I have abandonment issues that date back to the age of two when the man who fathered me left for good. I’d much rather leave you than be left, and I’ll admit to that any day. The feeling of being left is the worst thing I’ve ever known, second to none. So it makes this season one of the hardest I’ve faced in a while.
It’s that time of life, I guess. Everyone grows up and leaves, off to explore the world and live varying adventures. That is exciting, don’t get me wrong. There’s a part of me that’s really happy to see my friends happy. But those who are leaving have no idea how hard it is for the ones being left behind to smile and celebrate with hearts that weigh a thousand pounds. They don’t understand the inner battle that, for me, is externally expressed as outbursts of anger. It wouldn’t be this hard if there were only one good friend leaving. But of the four women who know me better than I give them credit for, all of them are leaving/gone. And that’s not even half of the disappearing group.
People say, “Don’t worry, you’ll meet new, wonderful people.” And due to my excellent home training and immense self-control, I refrain from slapping them into oblivion. Making friends is easy for some, this is true. But it is hard, hard work for this girl. I don’t wear my heart on my sleeve. On the contrary, it is buried in a chest within a locked room in a tall tower. At the risk of sounding arrogant, I’ll admit to the fact that there are a lot of people who think I’m great – people who read my blog and think I’m brilliant or people I have funny conversations with at dinner or those head-in-the-clouds people who think everyone is just great. But in reality, 98% of those people know nothing about me. Because I make you work for it. And authentic friendships are exhausting – caring for another person, listening to their rambles on hard days, celebrating with them on good days, sharing life with them, all of that is wildly exhausting. And call me a wuss, but I can only do that with so many people at a given time.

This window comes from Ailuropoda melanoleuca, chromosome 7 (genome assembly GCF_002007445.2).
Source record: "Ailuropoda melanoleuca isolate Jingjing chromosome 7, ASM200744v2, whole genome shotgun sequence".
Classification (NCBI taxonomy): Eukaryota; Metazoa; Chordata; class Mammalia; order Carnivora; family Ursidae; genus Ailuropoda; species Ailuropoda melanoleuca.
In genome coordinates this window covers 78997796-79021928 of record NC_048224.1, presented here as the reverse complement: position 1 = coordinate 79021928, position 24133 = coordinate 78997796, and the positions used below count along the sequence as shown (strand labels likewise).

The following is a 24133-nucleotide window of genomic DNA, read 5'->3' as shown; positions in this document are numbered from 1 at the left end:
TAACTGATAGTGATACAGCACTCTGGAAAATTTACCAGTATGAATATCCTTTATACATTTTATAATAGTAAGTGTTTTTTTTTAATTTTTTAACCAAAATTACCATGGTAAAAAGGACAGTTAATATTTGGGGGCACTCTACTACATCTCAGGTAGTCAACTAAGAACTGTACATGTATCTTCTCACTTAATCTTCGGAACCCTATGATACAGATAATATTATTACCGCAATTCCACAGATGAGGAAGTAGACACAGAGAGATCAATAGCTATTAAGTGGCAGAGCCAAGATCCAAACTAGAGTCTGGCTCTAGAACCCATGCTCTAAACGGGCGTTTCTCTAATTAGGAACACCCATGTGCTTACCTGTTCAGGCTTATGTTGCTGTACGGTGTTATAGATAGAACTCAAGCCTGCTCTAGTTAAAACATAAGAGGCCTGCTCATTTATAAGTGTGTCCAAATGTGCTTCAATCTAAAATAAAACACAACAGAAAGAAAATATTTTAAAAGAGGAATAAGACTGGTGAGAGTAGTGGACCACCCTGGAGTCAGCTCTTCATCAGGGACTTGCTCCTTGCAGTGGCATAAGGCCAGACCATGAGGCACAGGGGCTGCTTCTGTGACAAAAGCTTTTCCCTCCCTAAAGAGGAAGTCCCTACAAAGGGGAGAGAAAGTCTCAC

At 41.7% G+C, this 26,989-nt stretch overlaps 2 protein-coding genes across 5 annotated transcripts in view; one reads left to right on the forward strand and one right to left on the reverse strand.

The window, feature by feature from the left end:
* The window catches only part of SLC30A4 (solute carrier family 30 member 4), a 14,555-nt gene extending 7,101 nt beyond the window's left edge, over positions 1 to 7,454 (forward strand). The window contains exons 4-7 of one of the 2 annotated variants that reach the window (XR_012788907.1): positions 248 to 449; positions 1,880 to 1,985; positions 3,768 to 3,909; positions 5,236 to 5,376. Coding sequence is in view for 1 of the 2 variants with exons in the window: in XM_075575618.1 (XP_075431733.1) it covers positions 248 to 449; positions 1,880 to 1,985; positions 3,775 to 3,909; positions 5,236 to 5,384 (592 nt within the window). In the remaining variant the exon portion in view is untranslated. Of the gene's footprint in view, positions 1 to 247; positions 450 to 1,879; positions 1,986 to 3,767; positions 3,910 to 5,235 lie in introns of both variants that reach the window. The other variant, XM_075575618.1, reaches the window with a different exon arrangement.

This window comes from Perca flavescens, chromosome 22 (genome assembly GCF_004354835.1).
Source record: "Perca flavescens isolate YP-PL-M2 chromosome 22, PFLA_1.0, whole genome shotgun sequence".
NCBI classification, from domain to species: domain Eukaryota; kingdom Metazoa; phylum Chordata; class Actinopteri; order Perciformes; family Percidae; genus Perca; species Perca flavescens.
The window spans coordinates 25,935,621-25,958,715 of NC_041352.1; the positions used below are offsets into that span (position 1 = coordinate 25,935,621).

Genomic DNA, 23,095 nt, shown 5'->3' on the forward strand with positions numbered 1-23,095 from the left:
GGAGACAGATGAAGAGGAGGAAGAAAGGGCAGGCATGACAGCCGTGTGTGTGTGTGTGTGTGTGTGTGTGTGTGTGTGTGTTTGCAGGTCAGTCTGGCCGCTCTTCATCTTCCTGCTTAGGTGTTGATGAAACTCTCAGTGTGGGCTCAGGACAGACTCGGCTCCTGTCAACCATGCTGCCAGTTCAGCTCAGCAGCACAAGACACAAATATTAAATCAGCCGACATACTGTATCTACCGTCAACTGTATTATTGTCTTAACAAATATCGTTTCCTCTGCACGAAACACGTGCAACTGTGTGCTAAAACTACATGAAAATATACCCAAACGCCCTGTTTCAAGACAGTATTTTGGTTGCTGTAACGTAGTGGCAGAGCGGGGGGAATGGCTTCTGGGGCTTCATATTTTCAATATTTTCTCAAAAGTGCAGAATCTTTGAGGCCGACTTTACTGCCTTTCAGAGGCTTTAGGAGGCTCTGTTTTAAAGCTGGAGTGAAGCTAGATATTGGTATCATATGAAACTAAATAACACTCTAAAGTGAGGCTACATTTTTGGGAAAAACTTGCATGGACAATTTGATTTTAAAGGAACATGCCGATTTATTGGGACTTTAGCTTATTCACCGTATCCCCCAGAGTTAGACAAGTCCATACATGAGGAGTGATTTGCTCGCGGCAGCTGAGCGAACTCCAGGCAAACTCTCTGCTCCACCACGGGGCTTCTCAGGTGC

So when the ones I’ve poured my heart and soul into over the years or months, up and leave, and I’m expected to just start all over again with new people (who will most likely leave at some point too), I want to scream bloody murder. And in fact, I do. I don’t know how to start over. And if I’m being completely honest, I have no desire to. What’s the use in beginning the most vulnerable, tiring process all over again when I’ll find myself in this place again a few years down the road? Clearly, I haven’t learned to hold on to people with a loose grip, as a gift not an entitlement. But my natural reaction is to shut down, pull away, retract. It makes the goodbye easier when I’ve already begun the process of detaching myself.
Some say that true friends leave footprints in your heart. Well I want your damn foot, not just a footprint.
Go ahead. Call me bitter. Irrational. Selfish. You’d be absolutely correct. But walk a lifetime in the shoes of a girl who’s always struggled with the idea that she isn’t good enough for anyone to stay, and maybe you’ll see that I’m not so irrational.